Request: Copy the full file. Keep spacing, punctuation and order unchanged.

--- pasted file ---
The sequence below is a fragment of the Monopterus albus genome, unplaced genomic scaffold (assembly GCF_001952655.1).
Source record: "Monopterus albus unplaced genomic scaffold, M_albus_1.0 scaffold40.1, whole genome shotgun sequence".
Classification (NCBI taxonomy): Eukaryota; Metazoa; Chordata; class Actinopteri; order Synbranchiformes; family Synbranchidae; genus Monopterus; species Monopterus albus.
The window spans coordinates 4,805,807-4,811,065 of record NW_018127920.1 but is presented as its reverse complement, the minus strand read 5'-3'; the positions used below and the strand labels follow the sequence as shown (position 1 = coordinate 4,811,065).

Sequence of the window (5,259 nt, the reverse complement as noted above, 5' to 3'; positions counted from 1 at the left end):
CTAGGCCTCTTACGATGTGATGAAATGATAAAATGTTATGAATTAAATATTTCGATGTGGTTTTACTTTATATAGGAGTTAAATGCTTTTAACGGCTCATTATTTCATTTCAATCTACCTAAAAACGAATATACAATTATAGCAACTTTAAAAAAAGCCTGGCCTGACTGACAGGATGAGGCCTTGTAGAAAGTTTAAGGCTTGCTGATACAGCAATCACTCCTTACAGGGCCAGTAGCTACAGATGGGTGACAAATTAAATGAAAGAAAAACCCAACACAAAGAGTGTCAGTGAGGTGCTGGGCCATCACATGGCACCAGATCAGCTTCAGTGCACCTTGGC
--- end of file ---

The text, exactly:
The sequence below is a fragment of the Monopterus albus genome, unplaced genomic scaffold (assembly GCF_001952655.1).
Source record: "Monopterus albus unplaced genomic scaffold, M_albus_1.0 scaffold40.1, whole genome shotgun sequence".
Classification (NCBI taxonomy): Eukaryota; Metazoa; Chordata; class Actinopteri; order Synbranchiformes; family Synbranchidae; genus Monopterus; species Monopterus albus.
The window spans coordinates 4,805,807-4,811,065 of record NW_018127920.1 but is presented as its reverse complement, the minus strand read 5'-3'; the positions used below and the strand labels follow the sequence as shown (position 1 = coordinate 4,811,065).

Sequence of the window (5,259 nt, the reverse complement as noted above, 5' to 3'; positions counted from 1 at the left end):
CTAGGCCTCTTACGATGTGATGAAATGATAAAATGTTATGAATTAAATATTTCGATGTGGTTTTACTTTATATAGGAGTTAAATGCTTTTAACGGCTCATTATTTCATTTCAATCTACCTAAAAACGAATATACAATTATAGCAACTTTAAAAAAAGCCTGGCCTGACTGACAGGATGAGGCCTTGTAGAAAGTTTAAGGCTTGCTGATACAGCAATCACTCCTTACAGGGCCAGTAGCTACAGATGGGTGACAAATTAAATGAAAGAAAAACCCAACACAAAGAGTGTCAGTGAGGTGCTGGGCCATCACATGGCACCAGATCAGCTTCAGTGCACCTTGGC